Correcting Rib Flaring With 5 Step Rib Flare Fix

rib-flare-fix

Here’s a Rib Flare Fix in 5 Easy Steps

If you have been experiencing shoulder, upper back, lower back or neck pain, and think your posture is not a factor, then this blog is for you!

Follow our 5 step rib flare fix below.

One of the more common problems that we see in the clinic is people trying to stand or sit with what they believe is a perfectly good posture…too tall, too straight and sticking their chest out with their shoulders back. They often arch excessively through their upper back, causing “Rib Flare”.

What Is Rib Flare?

Rib flare is the term used to describe a posture that causes the lower ribs to protrude forwards. It usually is accompanied by breastbone elevation, an upper back that is too straight or arches the opposite way, and shoulder blades pulled back excessively.

Rib flare causes the rib cage or torso to sit forward of the pelvis in standing, leading to a loss of the thoracic kyphosis, and often also leading to anterior pelvic tilt. People may compensate for this by hyperextending their knees, that is, pushing their knees back too far and having them too straight.

rib-flaring-fix

Rib Flare fix Image supplied by musicianshealthcollective.com

Why is Rib Flare a Problem?

Rib flare puts undue strain on the spine, neck, ribs and shoulders. When you change the natural posture of the body leading to strain building up, the natural response is for the body to protect itself. Through the central nervous system, protective mechanisms are created. Muscles become tense and guarded, and joints become stiff and immobile. Nerves can also develop tension losing their ability to naturally glide around interfaces in the body. All this leads to pain and stiffness developing, and increases the chance of an acute injury.

5 Step Rib Flare Fix

Try this 5 step process to fix this relatively common problem.

Step 1: Do you have rib flare?

Look at yourself in the mirror from side on. Do your lower ribs protrude? Does your upper back have a curve in it, or is it too straight? Do you stick out your chest when you stand or sit?

Do you experience pain or stiffness in the upper body, neck or shoulders?
Stand with your back to the wall, feet 5-10cm away from the wall. Does your mid back contact  the wall, or is it just your shoulder blades?

If you have identified you have rib flare, then follow the steps below, detailed in the video

Step 2: Rib retraction in lying

Lie face up, with knees bent up. Place your hand under the lower ribs, then gently draw the ribs back down into the floor and press into your hand. Hold for a few seconds and repeat.

Now this movement might feel very awkward when you’re doing it at first, if you have this particular problem, but persevere with it. The other thing to note with this movement is you can draw the belly into the spine which will help, and you might also get some flattening of the lower back, which is also quite good and normal with this exercise. You might do this about eight or ten times in the first session. Try to do this throughout the day at least two to three times.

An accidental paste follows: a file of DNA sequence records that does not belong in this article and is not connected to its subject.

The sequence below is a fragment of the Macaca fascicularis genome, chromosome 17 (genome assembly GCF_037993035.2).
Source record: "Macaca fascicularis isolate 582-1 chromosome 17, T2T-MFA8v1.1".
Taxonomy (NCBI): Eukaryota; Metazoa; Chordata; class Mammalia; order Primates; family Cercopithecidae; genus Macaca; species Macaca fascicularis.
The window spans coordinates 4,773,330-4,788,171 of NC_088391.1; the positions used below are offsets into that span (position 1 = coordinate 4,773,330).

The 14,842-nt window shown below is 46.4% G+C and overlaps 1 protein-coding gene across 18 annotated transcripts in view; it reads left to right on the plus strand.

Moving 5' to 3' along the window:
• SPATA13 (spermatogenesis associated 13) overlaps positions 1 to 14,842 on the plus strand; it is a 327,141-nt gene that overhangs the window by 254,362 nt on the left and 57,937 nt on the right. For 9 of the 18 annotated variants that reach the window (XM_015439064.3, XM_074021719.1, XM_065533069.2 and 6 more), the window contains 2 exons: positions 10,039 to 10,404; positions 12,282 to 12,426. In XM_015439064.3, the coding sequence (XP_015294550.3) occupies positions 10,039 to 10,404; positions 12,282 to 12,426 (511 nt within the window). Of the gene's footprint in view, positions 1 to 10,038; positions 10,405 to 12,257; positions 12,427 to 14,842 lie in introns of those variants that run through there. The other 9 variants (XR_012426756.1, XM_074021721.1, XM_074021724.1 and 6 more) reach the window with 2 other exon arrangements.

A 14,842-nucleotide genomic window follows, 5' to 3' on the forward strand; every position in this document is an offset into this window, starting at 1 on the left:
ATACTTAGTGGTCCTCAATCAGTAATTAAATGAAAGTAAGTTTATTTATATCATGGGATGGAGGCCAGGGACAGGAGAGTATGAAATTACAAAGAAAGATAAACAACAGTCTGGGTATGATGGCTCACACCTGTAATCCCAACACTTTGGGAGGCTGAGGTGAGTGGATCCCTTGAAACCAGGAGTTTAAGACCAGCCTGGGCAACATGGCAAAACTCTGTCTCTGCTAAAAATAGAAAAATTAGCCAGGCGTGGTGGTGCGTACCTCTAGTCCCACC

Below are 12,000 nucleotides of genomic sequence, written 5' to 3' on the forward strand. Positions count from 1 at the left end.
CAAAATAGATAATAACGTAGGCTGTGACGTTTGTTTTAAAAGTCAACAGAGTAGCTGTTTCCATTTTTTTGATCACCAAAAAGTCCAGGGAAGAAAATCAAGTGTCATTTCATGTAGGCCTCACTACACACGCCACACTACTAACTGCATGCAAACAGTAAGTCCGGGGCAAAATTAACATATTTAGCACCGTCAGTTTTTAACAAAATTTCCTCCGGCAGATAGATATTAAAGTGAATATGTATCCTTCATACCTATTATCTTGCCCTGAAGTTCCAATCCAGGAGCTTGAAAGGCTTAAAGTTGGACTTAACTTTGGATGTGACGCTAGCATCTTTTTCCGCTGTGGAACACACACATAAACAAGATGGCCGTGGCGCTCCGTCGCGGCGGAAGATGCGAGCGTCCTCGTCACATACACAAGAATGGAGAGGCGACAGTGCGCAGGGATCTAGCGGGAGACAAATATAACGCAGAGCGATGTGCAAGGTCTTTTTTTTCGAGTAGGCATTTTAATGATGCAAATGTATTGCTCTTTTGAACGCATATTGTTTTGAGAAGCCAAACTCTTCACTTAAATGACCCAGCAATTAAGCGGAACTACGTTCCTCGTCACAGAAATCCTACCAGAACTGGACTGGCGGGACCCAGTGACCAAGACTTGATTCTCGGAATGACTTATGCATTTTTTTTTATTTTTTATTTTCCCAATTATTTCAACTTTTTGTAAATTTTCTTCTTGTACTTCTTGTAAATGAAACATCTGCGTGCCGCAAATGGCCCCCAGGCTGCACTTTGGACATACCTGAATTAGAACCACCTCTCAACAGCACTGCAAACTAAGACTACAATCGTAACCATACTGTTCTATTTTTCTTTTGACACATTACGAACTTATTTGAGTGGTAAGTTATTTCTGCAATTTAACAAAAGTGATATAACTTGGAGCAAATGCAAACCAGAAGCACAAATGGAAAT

Step 3: Progession1

Now a good progression of this movement, once you’ve got this right, is to move both your arms over head and try to still maintain that flatness in the thoracic spine. What you are doing is that you are drawing the ribs down, you are holding drawing the belly into the spine and then you are raising the arms above your head slowly and trying to control that posture where your ribs are down. What you don’t want to see is the ribs coming up and your back lifting off the bed. Repeat x 10 x 3 daily.

Step 4: Progression 2

The next progression would be to do the same thing drawing the ribs down into the bed and then holding one leg up and then moving your arms over heads. Repeat x 6-10 with each leg, x 3 daily.

Step 5: Progression 3

 Now once you’ve mastered that, the next progression would be to hold both legs up at the same time. This is quite a bit harder to keep your belly towards your spine and keep your lower back flat. Keep the ribs down and then raise the arms up, holding that pressure through onto the floor. Repeat as above.

Finally, be aware of how you are standing and sitting. If you have rib flare, try to use the above exercises to draw your ribs back in line with your pelvis. This is like shunting your rib cage back over your pelvis. Do this facing a mirror side on.

Integrating your new posture into your daily habits will take time, but the more you practice it and are aware, the easier it will become. It can take up to 2000 reps of this movement for it to feel natural and your rib flare to resolve.

You will feel more balanced, less tense and hopefully have a lot less pain!

Contact us for further information or book in for an assessment.

Share this post: